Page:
Violin plot of TET2 expression at diagnosis. Comparison of the group who achieved complete remission (CR) after induction therapy vs. those with persistence and/or exitus (no CR). Student t test (parametric) used for distinct distributions, p=0.06.
In terms of clinical variables, no association was found between expression of the genes analyzed at diagnosis with patient age, or leukocyte, hemoglobin, creatinine or lactate dehydrogenase (LDH) levels. However, a significant inverse correlation was observed between blasts in PB and expression of BRD4 (r = -0.26, p= 0.01), EZH2 (r = -0.27, p = 0.01) and ASXL1 (r = -0.2, p = 0.04) at diagnosis (Supplementary Table 2).
When included in a predictive model, a 1-fold increase in EZH2 and BRD4 expression caused a 21.05-fold (p = 0.04) and 13.36-fold (p = 0.1) decrease in blasts in PB, respectively; whereas a 1-fold increase in EZH2 and ASXL1 expression caused a 13.81-fold decrease (p = 0.1) and a 11.27-fold increase (p = 0.05) in blasts in BM (Supplementary Figure 1).
Median survival in our series was 14.8 months, with 57.4% of patients alive after 12 months. As expected, age at diagnosis was predictive of overall survival (OS) for the whole series (p < 0.001, Table 2) , but also for patients aged 70 years and under with intermediate cytogenetic risk (p = 0.037).
Univariate analysis for OS revealed no association between gene expression levels at diagnosis or at relapse (Table 2). Moreover, Cox regression analysis revealed no association between gene expression at diagnosis and the time between diagnosis and exitus.
Univariate and multivariate analysis for overall survival for the whole series. Average expression levels for the group of survivors and non-survivors are included for genes whose expression at certain timepoints was significant (or of borderline significance)
|Age at diagnosis (continuous)||176||1.04||<0.001|
|ELN risk group*||160|
|Cytogenetic risk group*||173|
|Leucocytes (log) at diagnosis||173||1.13||0.05|
|Age at diagnosis||158||1.04||<0.001|
|ELN risk group*||158|
|Leucocytes (log) at diagnosis||158||1.24||0.003|
|BCL2 expr. PI||82||1.58||0.014||0.81||1.07|
|BCL2 expr. CR||60||1.96||0.008||0.81||1.10|
Significant differences are shown in bold. Nº: number of observations considered in each analysis; PI: post-induction; CR: complete remission; RL: relapse; ELN: European LeukemiaNet.
* Risk group 1 taken as reference.
At PI, the expression levels of ASXL1 (p = 0.034) and BCL2 (p = 0.046) were associated with OS, with MYC expression of marginal significance (p = 0.062); while the levels of ASXL1 (p < 0.001), BCL2 (p = 0.012), MYC (p = 0.041) and EZH2 (p < 0.001) were associated with OS at CR, with BRD4 expression of marginal significance (0.48 in group of survivors vs. 0.66 in exitus group, p = 0.062). In the multivariate analysis, age and leukocyte count at diagnosis, ELN risk group 3, and BCL2 expression at both PI and CR retained significance .
Univariate analysis for progression-free survival for the whole series. Significant differences are shown in bold
|Age at diagnosis (continuous)||1.02||<0.001|
|ELN risk group*|
*Risk group 1 taken as reference. ELN: European LeukemiaNet.
Median PFS in our series was 12.5 months. Univariate analysis revealed no association between gene expression levels at diagnosis or at relapse. However, the gene expression levels of ASXL1 and BCL2 at PI (albeit of marginal significance, p = 0.073 and 0.06, respectively) and of ASXL1, BCL2 and EZH2 at CR (p = 0.016, 0.022, 0.019, respectively) were associated with PFS (Table 3).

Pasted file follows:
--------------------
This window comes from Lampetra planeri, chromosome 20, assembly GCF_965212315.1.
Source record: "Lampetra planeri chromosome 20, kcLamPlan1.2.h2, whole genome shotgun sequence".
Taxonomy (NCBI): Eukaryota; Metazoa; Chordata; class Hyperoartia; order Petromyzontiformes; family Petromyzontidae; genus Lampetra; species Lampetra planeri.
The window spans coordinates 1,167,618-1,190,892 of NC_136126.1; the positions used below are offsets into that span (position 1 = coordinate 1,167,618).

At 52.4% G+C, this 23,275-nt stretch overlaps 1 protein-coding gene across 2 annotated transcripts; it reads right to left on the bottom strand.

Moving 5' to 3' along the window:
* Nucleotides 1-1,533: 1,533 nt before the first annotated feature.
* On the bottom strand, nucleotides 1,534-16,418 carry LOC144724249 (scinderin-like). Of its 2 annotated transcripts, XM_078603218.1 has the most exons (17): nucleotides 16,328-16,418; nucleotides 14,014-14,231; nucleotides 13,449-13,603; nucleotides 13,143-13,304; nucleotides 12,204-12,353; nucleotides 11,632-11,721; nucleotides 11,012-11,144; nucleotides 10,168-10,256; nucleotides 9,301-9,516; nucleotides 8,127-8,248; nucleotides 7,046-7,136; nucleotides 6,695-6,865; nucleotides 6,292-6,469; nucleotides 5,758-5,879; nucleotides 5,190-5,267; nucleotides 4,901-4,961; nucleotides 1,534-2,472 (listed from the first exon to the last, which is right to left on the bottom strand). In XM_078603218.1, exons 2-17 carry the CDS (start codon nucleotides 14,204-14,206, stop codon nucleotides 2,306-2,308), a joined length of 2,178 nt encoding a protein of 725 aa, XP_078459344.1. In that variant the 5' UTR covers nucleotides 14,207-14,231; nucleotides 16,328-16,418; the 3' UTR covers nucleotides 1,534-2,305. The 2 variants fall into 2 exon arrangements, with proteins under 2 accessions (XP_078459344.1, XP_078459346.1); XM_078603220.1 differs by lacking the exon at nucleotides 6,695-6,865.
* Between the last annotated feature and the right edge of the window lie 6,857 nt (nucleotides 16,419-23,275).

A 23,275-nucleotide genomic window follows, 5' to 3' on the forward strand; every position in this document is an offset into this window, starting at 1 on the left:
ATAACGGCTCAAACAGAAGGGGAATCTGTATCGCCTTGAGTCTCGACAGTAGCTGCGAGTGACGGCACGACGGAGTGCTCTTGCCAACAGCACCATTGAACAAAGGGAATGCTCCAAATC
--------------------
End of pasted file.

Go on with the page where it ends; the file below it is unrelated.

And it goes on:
In accordance with a previous report, we observed significantly higher TET2 expression after induction and at complete remission compared to diagnosis, although we did not observe a reduction in TET2 expression at relapse . Importantly, TET2 expression was lower at PI in those patients who achieved CR in response to induction therapy compared to those who did not. Meanwhile, BCL2 and MYC levels were significantly lower after induction and at CR compared to diagnosis.
In this expression study, BCL2 was the only gene to show a significant increase in expression at relapse compared to PI and CR . Early studies showed that overexpression of BCL2 is a common event in AML and that high levels are associated with chemoresistance and low complete remission rate [15-17]. Further papers demonstrated that it is the readiness for apoptosis of myeloblasts, known as “priming”, rather than the monogenic expression of a single apoptosis-related gene at diagnosis (i.e. BAX, BLC2), that determines a successful response to chemotherapy [18, 19].
Relapsed AML cases have a particularly poor prognosis due to limited treatment options for refractory cases. As the sensitivity to the selective BCL-2 inhibitor ABT-199 seems to correlate with BCL2 levels , it is possible that BCL2 expression at PI, at CR and even at relapse, may determine candidates for venetoclax as an alternative treatment.
Our study is the first to analyze BRD4 expression in a series of patients with AML at different timepoints during patient follow up, namely, after induction therapy, when the patients reached CR, and at relapse. No significant associations were observed for BRD4 expression during patient follow up, although expression levels at CR were marginally associated with OS. This result is in accordance with previous results associating high BRD4 expression with poor OS in response to chemotherapy .